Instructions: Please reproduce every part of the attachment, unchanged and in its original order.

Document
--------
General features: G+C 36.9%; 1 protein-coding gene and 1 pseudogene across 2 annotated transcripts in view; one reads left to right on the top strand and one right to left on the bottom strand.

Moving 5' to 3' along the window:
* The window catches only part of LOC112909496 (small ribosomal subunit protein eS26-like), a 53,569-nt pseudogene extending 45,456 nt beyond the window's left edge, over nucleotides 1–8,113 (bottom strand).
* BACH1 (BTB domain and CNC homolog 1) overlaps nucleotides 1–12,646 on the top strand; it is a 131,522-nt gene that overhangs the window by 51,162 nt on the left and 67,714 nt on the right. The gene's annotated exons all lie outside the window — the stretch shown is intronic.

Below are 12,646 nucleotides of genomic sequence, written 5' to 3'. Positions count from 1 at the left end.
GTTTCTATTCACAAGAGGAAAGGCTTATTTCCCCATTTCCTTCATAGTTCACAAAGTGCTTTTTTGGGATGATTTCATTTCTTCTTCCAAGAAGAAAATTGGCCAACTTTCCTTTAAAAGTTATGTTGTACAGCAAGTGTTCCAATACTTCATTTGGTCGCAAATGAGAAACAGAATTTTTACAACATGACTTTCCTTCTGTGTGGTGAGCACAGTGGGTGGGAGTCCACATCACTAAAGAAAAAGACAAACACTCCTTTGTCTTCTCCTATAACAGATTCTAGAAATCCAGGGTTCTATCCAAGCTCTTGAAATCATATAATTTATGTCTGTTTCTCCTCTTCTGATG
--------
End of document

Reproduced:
General features: G+C 36.9%; 1 protein-coding gene and 1 pseudogene across 2 annotated transcripts in view; one reads left to right on the top strand and one right to left on the bottom strand.

Moving 5' to 3' along the window:
* The window catches only part of LOC112909496 (small ribosomal subunit protein eS26-like), a 53,569-nt pseudogene extending 45,456 nt beyond the window's left edge, over nucleotides 1–8,113 (bottom strand).
* BACH1 (BTB domain and CNC homolog 1) overlaps nucleotides 1–12,646 on the top strand; it is a 131,522-nt gene that overhangs the window by 51,162 nt on the left and 67,714 nt on the right. The gene's annotated exons all lie outside the window — the stretch shown is intronic.

Below are 12,646 nucleotides of genomic sequence, written 5' to 3'. Positions count from 1 at the left end.
GTTTCTATTCACAAGAGGAAAGGCTTATTTCCCCATTTCCTTCATAGTTCACAAAGTGCTTTTTTGGGATGATTTCATTTCTTCTTCCAAGAAGAAAATTGGCCAACTTTCCTTTAAAAGTTATGTTGTACAGCAAGTGTTCCAATACTTCATTTGGTCGCAAATGAGAAACAGAATTTTTACAACATGACTTTCCTTCTGTGTGGTGAGCACAGTGGGTGGGAGTCCACATCACTAAAGAAAAAGACAAACACTCCTTTGTCTTCTCCTATAACAGATTCTAGAAATCCAGGGTTCTATCCAAGCTCTTGAAATCATATAATTTATGTCTGTTTCTCCTCTTCTGATG